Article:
If I were to invite any philosopher to dinner, it would probably be the Scottish Enlightenment scholar, David Hume. This is the way one of his biographers describe him:
The French learned to call him le bon David, but the epithet cannot be readily translated into one English word. To call Hume good would be misleading, for he was certainly no saint. In many ways, however, he was good: he was humane, charitable, pacific, tolerant, and encouraging of others, morally sincere and intellectually honest. He was always a loyal friend. He was, however, somewhat inclined to be jealous – jealous of his own reputation, jealous of the integrity of friendship, jealous of the prestige of his native country. Intellectually a citizen of the world, he was emotionally a Scot of Scots. He was, moreover, a worldly man who thoroughly enjoyed the good things of life – food and drink, wit, conversation, rational discourse.–E.C. Mossner The Life of David Hume, 2nd edition (Oxford, 1980)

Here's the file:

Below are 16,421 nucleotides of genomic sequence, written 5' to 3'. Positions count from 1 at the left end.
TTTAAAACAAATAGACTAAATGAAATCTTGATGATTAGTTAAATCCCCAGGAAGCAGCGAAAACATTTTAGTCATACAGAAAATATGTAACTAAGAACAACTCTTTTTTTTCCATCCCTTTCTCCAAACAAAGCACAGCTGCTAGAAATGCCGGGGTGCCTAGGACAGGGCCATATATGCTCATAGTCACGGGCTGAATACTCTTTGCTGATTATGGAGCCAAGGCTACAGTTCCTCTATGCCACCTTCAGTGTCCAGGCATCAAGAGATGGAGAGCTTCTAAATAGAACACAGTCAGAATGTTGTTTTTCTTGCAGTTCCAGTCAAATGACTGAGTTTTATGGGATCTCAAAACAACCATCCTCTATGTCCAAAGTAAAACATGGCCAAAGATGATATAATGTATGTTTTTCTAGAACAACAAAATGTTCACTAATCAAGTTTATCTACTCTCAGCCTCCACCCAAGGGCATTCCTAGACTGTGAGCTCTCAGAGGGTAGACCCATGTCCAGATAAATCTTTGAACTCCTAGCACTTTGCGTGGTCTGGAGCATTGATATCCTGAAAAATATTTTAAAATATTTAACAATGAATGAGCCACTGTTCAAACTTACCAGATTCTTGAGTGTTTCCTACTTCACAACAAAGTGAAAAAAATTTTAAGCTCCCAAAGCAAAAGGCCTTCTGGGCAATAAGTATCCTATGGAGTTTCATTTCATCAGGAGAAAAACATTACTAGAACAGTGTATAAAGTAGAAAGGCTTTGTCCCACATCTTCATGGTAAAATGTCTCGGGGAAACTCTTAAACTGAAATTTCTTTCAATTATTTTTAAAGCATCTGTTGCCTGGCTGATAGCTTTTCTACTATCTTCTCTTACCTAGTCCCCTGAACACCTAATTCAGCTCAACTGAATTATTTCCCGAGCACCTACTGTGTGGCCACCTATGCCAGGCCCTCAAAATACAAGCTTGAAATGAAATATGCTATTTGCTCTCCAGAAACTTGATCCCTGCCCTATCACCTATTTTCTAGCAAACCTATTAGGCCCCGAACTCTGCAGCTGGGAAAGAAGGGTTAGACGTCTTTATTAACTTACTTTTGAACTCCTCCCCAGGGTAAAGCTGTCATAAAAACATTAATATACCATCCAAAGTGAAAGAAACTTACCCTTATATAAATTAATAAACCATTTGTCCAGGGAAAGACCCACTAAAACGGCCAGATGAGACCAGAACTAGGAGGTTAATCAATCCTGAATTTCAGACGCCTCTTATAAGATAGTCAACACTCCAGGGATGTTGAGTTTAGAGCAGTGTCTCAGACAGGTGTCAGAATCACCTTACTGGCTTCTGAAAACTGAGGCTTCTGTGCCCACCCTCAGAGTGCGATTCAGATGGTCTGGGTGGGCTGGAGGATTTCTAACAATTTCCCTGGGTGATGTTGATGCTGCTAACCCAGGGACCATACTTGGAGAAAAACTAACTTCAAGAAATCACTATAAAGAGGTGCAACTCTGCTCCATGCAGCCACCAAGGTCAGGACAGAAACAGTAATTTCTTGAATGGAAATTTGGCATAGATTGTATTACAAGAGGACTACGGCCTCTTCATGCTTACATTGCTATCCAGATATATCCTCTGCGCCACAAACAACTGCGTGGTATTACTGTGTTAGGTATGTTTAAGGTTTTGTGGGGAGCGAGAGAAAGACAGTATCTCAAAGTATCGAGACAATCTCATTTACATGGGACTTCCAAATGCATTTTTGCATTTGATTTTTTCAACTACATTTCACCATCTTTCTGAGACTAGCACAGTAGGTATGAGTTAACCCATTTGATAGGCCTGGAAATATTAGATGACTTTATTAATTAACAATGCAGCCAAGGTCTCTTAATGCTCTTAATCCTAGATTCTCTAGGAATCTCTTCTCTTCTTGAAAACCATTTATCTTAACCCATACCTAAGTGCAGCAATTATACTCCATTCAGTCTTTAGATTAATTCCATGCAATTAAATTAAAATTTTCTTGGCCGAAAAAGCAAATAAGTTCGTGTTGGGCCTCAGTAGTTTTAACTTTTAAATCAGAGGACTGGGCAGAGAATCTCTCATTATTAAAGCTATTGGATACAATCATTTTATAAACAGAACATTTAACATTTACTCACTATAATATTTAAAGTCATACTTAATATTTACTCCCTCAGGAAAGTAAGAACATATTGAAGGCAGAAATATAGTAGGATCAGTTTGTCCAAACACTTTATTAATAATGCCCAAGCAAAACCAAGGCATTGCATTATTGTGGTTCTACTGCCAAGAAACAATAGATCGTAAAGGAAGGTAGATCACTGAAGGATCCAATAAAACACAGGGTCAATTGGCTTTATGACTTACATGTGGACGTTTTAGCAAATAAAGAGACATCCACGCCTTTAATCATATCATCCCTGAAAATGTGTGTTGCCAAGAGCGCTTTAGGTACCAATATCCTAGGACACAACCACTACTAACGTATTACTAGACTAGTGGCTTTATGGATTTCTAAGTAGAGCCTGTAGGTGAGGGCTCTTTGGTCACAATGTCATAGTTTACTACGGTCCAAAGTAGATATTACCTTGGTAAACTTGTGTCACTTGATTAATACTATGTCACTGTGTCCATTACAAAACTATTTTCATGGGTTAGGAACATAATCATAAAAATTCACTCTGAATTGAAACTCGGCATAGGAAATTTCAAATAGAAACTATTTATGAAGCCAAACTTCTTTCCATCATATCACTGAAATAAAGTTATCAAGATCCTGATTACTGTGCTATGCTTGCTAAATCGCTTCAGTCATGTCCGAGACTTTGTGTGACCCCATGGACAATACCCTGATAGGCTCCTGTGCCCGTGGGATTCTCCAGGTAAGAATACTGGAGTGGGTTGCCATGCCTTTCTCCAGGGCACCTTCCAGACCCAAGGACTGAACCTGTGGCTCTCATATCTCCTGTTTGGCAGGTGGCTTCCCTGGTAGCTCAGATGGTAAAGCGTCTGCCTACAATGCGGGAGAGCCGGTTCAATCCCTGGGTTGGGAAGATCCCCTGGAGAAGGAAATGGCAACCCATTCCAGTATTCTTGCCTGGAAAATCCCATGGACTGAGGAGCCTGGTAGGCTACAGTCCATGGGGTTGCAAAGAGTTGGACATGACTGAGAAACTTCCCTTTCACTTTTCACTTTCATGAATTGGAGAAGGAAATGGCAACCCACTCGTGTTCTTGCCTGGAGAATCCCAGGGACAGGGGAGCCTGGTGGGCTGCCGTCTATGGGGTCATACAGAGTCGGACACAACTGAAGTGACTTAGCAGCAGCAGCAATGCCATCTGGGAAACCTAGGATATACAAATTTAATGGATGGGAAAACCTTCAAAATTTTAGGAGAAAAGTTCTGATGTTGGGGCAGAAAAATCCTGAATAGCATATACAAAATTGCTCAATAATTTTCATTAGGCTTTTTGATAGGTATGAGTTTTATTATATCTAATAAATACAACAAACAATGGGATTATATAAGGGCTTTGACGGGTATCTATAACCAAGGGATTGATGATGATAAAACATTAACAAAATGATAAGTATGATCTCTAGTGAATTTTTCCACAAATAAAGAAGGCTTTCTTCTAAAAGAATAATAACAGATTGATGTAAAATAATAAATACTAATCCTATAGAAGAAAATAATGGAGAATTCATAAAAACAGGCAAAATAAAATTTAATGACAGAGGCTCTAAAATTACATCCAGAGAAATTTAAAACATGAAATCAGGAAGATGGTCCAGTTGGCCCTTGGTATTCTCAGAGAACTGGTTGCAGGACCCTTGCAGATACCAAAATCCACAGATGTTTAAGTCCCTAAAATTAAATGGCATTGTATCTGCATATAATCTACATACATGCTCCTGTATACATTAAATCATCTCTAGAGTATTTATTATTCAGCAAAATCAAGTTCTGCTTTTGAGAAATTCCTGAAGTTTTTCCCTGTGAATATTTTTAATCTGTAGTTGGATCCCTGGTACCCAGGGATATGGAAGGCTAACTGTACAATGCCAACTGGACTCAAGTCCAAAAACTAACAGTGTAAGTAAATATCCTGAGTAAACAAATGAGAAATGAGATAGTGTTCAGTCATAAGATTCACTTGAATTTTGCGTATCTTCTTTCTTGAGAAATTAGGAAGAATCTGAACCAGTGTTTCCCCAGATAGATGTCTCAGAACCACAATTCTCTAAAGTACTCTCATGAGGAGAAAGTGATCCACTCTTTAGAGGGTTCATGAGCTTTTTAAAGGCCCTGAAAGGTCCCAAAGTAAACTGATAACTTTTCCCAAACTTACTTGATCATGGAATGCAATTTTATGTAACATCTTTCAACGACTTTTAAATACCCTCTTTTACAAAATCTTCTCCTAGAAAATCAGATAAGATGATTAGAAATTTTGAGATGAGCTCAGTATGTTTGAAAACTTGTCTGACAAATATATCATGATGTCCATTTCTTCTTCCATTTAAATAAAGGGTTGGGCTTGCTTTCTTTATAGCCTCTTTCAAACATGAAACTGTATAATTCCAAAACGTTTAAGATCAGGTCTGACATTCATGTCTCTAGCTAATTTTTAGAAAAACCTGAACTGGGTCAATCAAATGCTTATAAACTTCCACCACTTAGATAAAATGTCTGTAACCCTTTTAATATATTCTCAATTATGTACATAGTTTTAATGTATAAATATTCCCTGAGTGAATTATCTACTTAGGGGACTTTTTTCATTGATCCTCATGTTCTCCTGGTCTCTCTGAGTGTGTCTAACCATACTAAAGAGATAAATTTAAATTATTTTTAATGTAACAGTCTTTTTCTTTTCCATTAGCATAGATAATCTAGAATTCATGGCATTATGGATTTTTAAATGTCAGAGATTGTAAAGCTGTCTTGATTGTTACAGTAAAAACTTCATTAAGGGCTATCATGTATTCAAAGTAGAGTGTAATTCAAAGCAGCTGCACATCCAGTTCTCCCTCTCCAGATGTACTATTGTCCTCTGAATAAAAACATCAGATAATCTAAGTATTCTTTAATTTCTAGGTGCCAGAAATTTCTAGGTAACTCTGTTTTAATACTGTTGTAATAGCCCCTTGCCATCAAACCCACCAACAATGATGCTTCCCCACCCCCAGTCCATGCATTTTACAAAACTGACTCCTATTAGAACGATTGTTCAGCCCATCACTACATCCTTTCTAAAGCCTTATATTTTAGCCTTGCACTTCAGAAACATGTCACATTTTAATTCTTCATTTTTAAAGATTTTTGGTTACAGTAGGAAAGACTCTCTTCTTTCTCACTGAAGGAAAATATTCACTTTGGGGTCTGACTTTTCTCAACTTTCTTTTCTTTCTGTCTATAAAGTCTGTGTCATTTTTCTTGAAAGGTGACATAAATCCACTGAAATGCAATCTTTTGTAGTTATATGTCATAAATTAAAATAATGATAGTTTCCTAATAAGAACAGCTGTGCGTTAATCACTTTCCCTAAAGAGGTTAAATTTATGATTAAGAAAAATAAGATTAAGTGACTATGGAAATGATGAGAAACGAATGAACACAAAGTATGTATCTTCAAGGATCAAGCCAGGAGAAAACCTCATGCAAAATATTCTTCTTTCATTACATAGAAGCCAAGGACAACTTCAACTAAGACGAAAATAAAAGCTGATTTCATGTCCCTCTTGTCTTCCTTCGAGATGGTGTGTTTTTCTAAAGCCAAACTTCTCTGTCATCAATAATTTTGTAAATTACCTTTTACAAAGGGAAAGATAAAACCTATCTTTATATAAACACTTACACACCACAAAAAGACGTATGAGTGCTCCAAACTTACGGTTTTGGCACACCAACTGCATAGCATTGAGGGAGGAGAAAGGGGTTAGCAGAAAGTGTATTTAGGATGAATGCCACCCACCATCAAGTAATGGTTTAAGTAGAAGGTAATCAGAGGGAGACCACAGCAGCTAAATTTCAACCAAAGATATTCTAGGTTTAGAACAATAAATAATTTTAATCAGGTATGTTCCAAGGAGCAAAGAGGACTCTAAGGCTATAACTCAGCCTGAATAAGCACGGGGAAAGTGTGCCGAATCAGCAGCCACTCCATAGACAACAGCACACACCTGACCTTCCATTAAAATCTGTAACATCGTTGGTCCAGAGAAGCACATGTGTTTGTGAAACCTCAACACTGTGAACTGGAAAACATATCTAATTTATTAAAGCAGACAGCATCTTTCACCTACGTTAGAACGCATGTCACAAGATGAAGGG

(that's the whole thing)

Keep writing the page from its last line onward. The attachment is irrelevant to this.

Most of these qualities I would want in a dinner companion, but what makes me really like Hume is his thoughts on how to teach people to treat others better, to be, in other words, a more moral person. He did not, according to the Great Courses Lecturer, think they should turn to philosophy or theology. Instead, they should turn to literature, to read poetry and novels.
I agree. Nothing takes you into the life of another person like a novel. It can change your viewpoint forever, even more than a movie because a book can take the time to develop a person’s character and explore his/her past. Books have let me vicariously experience and sympathize with slaves, kings, death-row inmates, adulterers, saints, servants, and gentility. I would not call myself a good person, but I am a better person from such explorations.
Of course, in an ideal world, we’d all have friends and acquaintances among all different types of people. But for most of us, our worlds are made up of people who are pretty much like us. So a book is the next best thing.